After I'd been at Get for just a year, the editor in chief resigned in a major snit because the owner was pressuring him to kill a snarky story about a friend. The ten of us remaining on staff stood around in the hall that afternoon, wondering what the hell we should do, until Cat suggested we should all quit, too, in a show of solidarity. And so we did. That night we gathered in a bar with the editor, who bought us rounds of drinks and told us we'd be talked about in journalism schools for years to come. I wanted to feel giddy and important, but all I could do was wonder if I still had dental insurance, since I was only halfway through a very nasty root canal treatment. Cat, on the other hand, looked preternaturally calm, leaning against the bar with her martini and a cigarette. Three days later it was announced that she was the new editor in chief of Get.
I didn't speak to her for five months. Eventually she wooed me back, with some explanation about a magazine being more important than the people who ran it and by giving me the chance to write even bigger stories. Catherine had become Cat by then, the editor who could seduce any writer into working for her and knew if an article was good, as someone once wrote in a profile of her, if her nipples got hard when she read it. She became an It girl in the media world, and just over two years into her tenure, the owner of Gloss used an electric cattle prod to force Dolores Wilder, the sixty-seven-year-old editor in chief, to "gracefully" retire, naming Cat as her hot new replacement. Each of the Seven Sister magazines, which included Women's Home Journal and Best Home, was close to one hundred years oldor long in the tooth, in the opinion of someand if they were going to survive, they needed fresh blood like Cat. She'd extracted a promise from the owner that she could turn the magazine on its head in order to modernize it. Within days she had offered me a contract to write eight to ten human-interest or crime stories a year as a freelance writer and had even given me a tiny office on the premises. I could still write for other places, including travel magazines, a sideline of mine. I'd been yearning for the freedom a freelance gig would offer over a staff job, and the arrangement thrilled me.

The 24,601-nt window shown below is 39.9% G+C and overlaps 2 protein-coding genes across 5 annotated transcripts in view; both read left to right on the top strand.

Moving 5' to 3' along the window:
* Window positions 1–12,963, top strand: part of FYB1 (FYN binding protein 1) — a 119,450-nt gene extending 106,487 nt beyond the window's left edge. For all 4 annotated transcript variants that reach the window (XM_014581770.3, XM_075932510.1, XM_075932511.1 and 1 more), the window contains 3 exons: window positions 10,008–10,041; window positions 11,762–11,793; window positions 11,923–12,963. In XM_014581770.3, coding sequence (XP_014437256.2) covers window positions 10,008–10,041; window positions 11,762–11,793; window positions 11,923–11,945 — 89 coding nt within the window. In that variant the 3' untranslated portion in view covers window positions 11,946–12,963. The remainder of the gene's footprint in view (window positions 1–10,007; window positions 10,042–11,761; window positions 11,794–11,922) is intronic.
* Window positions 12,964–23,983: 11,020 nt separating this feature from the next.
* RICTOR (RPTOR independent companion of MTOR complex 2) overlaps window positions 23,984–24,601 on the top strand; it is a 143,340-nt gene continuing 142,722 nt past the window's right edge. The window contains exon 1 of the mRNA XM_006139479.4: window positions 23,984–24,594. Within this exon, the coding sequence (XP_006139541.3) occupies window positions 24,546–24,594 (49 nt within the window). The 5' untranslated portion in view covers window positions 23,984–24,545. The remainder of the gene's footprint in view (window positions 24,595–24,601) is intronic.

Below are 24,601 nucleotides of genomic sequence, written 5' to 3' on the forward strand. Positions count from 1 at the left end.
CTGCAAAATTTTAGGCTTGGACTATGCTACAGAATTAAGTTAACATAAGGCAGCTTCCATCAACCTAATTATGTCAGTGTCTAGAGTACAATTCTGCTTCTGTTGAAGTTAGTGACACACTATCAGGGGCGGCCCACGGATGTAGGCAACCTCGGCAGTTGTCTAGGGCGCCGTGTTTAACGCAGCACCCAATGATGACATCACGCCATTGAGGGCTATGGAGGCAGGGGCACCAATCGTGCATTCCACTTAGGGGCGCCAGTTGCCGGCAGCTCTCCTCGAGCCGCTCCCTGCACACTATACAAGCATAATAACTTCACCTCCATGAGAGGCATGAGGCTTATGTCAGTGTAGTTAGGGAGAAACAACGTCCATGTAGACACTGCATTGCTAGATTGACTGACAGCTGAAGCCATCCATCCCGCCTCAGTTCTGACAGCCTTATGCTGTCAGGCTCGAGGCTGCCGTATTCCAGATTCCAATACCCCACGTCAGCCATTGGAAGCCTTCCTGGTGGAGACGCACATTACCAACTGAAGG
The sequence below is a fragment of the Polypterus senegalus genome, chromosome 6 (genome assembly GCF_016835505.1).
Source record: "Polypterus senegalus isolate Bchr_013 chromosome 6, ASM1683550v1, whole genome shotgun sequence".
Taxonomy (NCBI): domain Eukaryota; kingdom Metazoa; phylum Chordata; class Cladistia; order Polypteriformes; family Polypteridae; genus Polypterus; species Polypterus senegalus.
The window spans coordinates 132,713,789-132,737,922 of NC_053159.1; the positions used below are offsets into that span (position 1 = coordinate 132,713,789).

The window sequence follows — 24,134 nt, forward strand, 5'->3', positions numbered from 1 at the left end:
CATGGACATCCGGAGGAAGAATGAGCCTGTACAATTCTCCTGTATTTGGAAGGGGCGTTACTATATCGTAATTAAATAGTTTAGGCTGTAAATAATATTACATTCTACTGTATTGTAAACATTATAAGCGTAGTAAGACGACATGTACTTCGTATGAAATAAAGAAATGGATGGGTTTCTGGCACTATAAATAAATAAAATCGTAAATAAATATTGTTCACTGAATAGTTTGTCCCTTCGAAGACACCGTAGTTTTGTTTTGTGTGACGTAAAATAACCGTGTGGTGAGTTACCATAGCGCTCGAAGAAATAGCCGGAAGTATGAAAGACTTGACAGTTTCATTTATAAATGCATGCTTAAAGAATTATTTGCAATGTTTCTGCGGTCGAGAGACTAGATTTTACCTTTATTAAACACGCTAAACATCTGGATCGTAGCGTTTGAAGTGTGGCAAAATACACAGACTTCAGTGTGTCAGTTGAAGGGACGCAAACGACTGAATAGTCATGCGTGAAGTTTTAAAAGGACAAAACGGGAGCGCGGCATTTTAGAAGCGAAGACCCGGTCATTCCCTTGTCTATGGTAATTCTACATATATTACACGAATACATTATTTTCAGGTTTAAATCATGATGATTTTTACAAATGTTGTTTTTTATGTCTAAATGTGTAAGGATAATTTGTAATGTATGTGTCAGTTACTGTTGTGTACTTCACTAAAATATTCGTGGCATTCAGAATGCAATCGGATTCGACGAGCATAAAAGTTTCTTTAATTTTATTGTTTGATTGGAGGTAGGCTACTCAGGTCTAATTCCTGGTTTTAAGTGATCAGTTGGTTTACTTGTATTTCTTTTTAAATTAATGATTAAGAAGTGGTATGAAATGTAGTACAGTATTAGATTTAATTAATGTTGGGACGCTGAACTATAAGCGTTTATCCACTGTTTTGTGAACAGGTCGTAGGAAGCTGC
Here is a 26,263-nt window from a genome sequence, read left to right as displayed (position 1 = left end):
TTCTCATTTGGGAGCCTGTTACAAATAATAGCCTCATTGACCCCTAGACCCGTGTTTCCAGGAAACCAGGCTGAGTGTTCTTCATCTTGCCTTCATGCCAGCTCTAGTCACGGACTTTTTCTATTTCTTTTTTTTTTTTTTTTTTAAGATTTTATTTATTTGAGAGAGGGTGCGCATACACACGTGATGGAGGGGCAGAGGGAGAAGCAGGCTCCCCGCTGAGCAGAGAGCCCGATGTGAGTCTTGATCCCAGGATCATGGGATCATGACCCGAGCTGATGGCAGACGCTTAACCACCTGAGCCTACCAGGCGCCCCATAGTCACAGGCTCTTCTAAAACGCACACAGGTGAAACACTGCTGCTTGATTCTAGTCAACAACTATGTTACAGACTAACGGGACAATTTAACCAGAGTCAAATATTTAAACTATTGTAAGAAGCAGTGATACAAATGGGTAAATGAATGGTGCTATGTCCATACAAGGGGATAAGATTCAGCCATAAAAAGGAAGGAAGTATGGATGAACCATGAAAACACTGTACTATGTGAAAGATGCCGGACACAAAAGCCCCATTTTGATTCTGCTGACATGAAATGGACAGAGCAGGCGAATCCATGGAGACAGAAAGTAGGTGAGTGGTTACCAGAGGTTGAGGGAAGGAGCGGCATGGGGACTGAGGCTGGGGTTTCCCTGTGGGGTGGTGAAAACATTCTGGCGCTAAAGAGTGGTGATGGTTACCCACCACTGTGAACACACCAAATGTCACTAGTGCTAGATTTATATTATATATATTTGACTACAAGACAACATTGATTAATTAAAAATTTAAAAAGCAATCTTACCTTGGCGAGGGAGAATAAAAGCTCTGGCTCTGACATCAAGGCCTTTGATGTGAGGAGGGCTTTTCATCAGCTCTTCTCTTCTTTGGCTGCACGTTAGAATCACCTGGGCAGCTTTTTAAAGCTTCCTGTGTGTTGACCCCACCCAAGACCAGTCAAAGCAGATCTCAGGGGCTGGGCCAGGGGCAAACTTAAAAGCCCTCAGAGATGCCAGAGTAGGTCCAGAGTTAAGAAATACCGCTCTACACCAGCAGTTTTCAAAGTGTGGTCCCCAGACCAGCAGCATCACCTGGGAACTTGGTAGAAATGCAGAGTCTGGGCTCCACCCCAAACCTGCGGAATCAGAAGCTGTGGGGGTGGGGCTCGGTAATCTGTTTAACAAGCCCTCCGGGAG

We'd kept the friendship up, though like I said it was a kind of weird one. Occasionally I'd be tempted to keep my distance, when the selfish bitch part of her personality reared its ugly head. But then she'd do something fun and amazing, like leave a bag on my desk with an ice pack and a thirty-gram jar of caviar.
By now the taxi had exited the FDR Drive at 96th Street, and from there we headed down Second Avenue and then west on 91st Street to Cat's block between Park and Madison, a neighborhood known as Carnegie Hill. It was an elegant, tree-lined block of mostly town houses, some brownstone, some brick, one painted a soft shade of pink. Catty-corner from Cat's house was an exclusive private lower school, where children were often delivered and picked up in black Lincoln Town Cars. I paid the driver and climbed out of the cab, careful with my coffee cup. The street was empty except for a man wearing a yellow mack and walking a pudgy Westie in the direction of Central Park. A cool light wind began to blow out of nowhere and there was suddenly a snowfall of pink blossoms from a tree on the edge of the sidewalk. Petals landed on my sweater, my shoes, even in my hair.
As I brushed them away, I scanned Cat's town house, looking for signs of life. It was a four-story white brick building with black shutters, erected, she once told me, in the 1880s. The main entrance of the house was on the second floor, through a double set of black painted doors at the top of the stoop. On the first floor under the stoop was a separate entrance to the nanny apartment, which you reached by going down several steps from the sidewalk and walking across a small flagstone courtyard. There was a seven-foot wrought-iron gate that opened to a vestibule under the stoop and the door to the apartment. I stepped closer to the house, leaning against the wrought-iron fence in front of the steps to the courtyard area. From there I could see a faint glow coming from the two front windows of Heidi's apartment, creeping out from around the edges of the closed wooden shutters. Ahhh, so all was well after all. Obviously, the hung-over Heidi had been jarred from her slumber while I was being bounced over the potholes of Manhattan. I wondered if I'd at least be offered a croissant before I was sent on my way.
Excerpted from If Looks Could Kill by Kate White. Copyright © 2002 by Kate White. Excerpted by permission. All rights reserved. No part of this excerpt may be reproduced or reprinted without permission in writing from the publisher.